This week brings us the premiere of Voyagers Without Trace, a story of three young Parisians who, in 1938, became the first people to take kayaks down the wild Green and Colorado rivers. What perhaps makes the whole thing even more stunning (besides the obvious degree of difficulty that comes with navigating a crazy river in a kayak) is that they captured parts of their journey on film, in color — which is nuts, considering the first color film out of Hollywood was shot the following year.
Last week, I had the chance to ask director Ian McCluskey a few questions about the film. Ian is an award-winning director and also the founder of NW Doc. He has worked on a number of killer films, including one about Portland’s famed Naked Bike Ride.
Voyagers Without Trace premieres Oct. 22nd at OMSI, but the premiere is now sold out. An encore performance has been scheduled for Oct. 25th at 4p. More info on that is available here.
N&C: So, what were you doing in Wyoming that led you to discovering that marker? Seems like a pretty remote spot to discover the catalyst for your next film.
Ian McCluskey: Yeah, it was a remote place. Even by Wyoming standards. The far southwest corner, not far from the Utah border.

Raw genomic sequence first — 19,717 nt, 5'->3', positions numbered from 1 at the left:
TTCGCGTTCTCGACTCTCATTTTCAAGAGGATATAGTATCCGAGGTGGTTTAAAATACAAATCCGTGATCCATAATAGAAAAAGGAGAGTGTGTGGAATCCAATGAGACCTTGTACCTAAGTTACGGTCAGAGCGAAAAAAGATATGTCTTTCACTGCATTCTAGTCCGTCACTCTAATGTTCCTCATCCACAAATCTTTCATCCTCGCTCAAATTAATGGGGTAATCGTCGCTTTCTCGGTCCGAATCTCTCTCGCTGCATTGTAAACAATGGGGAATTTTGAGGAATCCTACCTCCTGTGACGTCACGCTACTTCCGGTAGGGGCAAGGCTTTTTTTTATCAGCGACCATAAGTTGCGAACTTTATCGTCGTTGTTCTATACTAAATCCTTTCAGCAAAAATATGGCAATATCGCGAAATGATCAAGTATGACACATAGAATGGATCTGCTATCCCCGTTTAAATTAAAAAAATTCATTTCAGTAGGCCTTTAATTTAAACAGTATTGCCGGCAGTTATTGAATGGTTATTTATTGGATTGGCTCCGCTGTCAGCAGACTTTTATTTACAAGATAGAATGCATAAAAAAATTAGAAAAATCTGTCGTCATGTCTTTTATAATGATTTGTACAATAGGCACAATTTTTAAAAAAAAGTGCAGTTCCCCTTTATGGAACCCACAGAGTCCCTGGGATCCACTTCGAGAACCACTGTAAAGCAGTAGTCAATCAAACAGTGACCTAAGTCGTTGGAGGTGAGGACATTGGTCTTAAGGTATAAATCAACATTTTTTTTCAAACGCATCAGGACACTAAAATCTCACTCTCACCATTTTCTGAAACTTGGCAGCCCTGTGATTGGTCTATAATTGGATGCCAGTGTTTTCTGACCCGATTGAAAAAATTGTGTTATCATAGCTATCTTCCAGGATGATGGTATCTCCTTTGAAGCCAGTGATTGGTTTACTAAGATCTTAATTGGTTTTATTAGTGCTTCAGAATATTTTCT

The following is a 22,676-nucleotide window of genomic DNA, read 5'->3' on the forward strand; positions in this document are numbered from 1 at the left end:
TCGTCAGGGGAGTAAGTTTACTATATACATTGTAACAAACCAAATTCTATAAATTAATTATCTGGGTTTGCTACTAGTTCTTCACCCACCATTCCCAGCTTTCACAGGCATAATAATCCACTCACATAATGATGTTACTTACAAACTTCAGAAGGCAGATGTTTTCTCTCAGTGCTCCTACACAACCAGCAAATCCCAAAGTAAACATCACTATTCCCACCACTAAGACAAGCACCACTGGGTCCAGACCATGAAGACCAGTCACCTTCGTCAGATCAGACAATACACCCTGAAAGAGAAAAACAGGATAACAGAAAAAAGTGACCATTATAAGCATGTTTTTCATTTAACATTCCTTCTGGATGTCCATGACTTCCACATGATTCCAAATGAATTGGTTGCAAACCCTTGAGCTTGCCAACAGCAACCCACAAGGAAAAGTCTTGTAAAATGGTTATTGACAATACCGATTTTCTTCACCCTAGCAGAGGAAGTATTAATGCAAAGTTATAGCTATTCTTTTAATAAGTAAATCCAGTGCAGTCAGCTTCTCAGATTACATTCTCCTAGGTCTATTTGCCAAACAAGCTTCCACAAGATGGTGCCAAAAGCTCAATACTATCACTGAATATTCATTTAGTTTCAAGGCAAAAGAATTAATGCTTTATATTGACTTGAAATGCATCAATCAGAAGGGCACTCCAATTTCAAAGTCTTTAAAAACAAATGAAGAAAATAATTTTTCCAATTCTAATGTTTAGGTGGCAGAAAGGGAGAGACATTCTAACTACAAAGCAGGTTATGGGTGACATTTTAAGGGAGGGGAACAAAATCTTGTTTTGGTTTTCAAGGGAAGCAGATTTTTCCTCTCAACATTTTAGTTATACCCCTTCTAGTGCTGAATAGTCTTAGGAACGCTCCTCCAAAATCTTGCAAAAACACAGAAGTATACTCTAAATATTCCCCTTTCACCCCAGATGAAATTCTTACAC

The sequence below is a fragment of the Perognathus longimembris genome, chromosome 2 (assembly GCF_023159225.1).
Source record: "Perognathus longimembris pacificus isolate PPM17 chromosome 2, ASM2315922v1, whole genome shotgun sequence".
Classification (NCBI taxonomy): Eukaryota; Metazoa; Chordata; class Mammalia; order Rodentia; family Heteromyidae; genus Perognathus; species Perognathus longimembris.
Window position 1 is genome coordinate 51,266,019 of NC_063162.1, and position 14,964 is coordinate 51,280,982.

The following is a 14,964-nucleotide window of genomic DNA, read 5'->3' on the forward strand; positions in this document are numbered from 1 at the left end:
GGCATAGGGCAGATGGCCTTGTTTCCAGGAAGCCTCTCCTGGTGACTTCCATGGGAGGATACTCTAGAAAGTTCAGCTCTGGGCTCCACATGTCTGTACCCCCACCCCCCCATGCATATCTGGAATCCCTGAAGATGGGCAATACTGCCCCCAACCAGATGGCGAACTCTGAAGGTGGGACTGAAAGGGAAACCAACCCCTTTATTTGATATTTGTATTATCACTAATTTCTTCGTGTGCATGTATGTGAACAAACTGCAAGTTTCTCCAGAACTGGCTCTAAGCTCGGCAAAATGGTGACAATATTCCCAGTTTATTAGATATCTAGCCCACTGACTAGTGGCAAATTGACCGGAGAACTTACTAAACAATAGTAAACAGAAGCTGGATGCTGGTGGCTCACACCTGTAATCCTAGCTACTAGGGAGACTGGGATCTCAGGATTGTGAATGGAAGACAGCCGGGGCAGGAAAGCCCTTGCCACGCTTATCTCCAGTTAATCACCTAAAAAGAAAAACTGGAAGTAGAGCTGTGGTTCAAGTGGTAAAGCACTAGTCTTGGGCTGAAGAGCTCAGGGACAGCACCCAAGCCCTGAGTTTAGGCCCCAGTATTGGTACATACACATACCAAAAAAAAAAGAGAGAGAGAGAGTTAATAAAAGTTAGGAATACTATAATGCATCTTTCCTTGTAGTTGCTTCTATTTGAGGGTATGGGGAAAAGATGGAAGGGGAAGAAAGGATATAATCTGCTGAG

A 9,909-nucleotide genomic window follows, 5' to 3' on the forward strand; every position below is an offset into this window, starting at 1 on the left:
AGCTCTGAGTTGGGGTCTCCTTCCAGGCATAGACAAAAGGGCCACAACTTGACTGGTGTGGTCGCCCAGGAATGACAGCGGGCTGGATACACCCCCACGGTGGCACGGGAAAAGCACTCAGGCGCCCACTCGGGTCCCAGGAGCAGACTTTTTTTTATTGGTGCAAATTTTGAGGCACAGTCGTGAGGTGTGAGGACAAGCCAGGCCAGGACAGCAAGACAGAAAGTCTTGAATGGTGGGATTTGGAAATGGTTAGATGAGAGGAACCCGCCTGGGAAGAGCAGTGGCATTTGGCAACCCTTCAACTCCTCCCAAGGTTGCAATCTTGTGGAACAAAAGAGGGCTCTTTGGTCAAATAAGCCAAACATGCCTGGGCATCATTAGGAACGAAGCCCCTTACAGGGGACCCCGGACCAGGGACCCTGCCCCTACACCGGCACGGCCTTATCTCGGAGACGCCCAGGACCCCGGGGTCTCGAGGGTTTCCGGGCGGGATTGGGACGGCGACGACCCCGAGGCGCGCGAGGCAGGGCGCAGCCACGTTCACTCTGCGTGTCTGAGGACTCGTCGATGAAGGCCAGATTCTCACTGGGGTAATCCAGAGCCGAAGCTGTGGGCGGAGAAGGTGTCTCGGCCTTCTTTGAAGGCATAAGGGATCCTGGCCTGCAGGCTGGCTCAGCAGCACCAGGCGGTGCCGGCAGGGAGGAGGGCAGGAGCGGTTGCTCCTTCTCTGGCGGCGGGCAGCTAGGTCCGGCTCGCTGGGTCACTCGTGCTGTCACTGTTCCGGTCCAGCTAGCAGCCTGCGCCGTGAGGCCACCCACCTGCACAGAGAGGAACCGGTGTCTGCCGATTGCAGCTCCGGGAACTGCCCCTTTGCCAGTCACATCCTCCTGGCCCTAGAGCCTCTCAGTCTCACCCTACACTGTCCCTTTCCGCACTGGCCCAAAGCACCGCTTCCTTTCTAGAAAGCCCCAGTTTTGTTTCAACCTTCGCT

At the time I was a journalism student and had a summer gig updating the Frommers Wyoming Travel Guide. My job was to go corner to corner of the state, updating listings of motels, museums, roadside attractions, etc… and I stopped into a small park in a small town to take a driving break. There I saw the small historic marker.
When I returned years later with the film team I’d assembled, we sought out the sign. When I saw it again, I was amazed I’d ever come across it. It’s really one of those totally nondescript historic markers.
What was the process like from finding that marker to deciding you were gonna go all the way with this and make a feature? I’m sure it took a good bit of planning/pre-pro, and even more importantly, was there a moment where you were like, “Okay, this is the next project, we’ve got enough here for a feature”?
The first step was trying to find out more about the story than the brief text on the sign. So I did a bunch of internet sleuthing, and all I could come up with was a library reference to a short article published in the Utah Historic Quarterly back in the 80s, and the only copy I could find was in the special collections at the University of Utah. So I cold called. Turns out, the man who answered the phone was not only the author of that article, but also responsible for the sign.
That archivist shared the news clippings, photos, and info he’d collected, and encouraged me to pick up the research where he left off. And as soon as I began to tell my friends about the story and show them the few images, they became excited. My good friend John Waller of Uncage the Soul Productions enthusiastically offered to help me shoot it. And the more I shared about the story, the more people came together to help my search, and offer their skills and time.
The tipping point, I think for committing to the project was when we realized we could potentially uncover a lost diary, one of the original kayaks, and the 16mm film they shot of their trip in 1938.